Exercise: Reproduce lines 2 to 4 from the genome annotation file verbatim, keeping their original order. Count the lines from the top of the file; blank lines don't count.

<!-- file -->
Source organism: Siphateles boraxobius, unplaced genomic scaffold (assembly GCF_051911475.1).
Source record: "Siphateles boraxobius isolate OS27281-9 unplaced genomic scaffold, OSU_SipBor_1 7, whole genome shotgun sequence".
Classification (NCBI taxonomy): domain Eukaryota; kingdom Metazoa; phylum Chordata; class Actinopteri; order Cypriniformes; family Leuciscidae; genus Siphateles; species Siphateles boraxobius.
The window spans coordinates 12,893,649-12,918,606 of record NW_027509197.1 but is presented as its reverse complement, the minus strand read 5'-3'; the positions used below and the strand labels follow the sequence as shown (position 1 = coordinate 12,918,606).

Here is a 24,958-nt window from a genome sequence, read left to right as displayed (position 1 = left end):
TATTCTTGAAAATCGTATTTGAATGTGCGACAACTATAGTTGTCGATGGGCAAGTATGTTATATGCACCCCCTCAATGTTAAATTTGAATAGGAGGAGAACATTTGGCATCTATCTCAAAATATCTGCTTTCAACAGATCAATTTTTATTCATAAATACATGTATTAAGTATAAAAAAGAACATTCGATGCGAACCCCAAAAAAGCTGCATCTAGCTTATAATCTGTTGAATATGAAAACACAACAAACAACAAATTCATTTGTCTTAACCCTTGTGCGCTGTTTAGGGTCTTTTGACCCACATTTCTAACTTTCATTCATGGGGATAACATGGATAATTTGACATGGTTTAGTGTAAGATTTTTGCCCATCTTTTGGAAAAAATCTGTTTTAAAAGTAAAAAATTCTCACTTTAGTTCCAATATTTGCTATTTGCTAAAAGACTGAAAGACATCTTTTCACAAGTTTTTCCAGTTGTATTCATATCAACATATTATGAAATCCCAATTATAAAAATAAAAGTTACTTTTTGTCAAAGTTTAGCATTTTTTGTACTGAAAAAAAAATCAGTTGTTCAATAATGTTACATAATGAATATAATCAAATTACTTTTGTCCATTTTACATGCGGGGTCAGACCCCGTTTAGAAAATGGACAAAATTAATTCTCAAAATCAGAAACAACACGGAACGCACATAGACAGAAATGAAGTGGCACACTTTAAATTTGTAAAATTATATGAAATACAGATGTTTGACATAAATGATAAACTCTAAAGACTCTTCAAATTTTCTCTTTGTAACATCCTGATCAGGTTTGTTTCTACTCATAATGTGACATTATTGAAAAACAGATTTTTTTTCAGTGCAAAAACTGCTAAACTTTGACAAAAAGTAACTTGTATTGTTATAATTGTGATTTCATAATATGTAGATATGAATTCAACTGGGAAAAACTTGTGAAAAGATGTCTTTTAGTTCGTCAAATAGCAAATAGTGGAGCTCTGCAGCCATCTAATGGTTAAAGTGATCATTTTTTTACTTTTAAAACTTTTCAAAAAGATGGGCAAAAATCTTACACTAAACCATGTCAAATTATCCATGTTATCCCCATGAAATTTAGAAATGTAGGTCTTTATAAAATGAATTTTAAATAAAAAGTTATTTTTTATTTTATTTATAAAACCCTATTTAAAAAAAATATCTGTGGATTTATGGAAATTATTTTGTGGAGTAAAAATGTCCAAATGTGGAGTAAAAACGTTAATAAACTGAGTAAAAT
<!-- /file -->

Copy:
Source record: "Siphateles boraxobius isolate OS27281-9 unplaced genomic scaffold, OSU_SipBor_1 7, whole genome shotgun sequence".
Classification (NCBI taxonomy): domain Eukaryota; kingdom Metazoa; phylum Chordata; class Actinopteri; order Cypriniformes; family Leuciscidae; genus Siphateles; species Siphateles boraxobius.
The window spans coordinates 12,893,649-12,918,606 of record NW_027509197.1 but is presented as its reverse complement, the minus strand read 5'-3'; the positions used below and the strand labels follow the sequence as shown (position 1 = coordinate 12,918,606).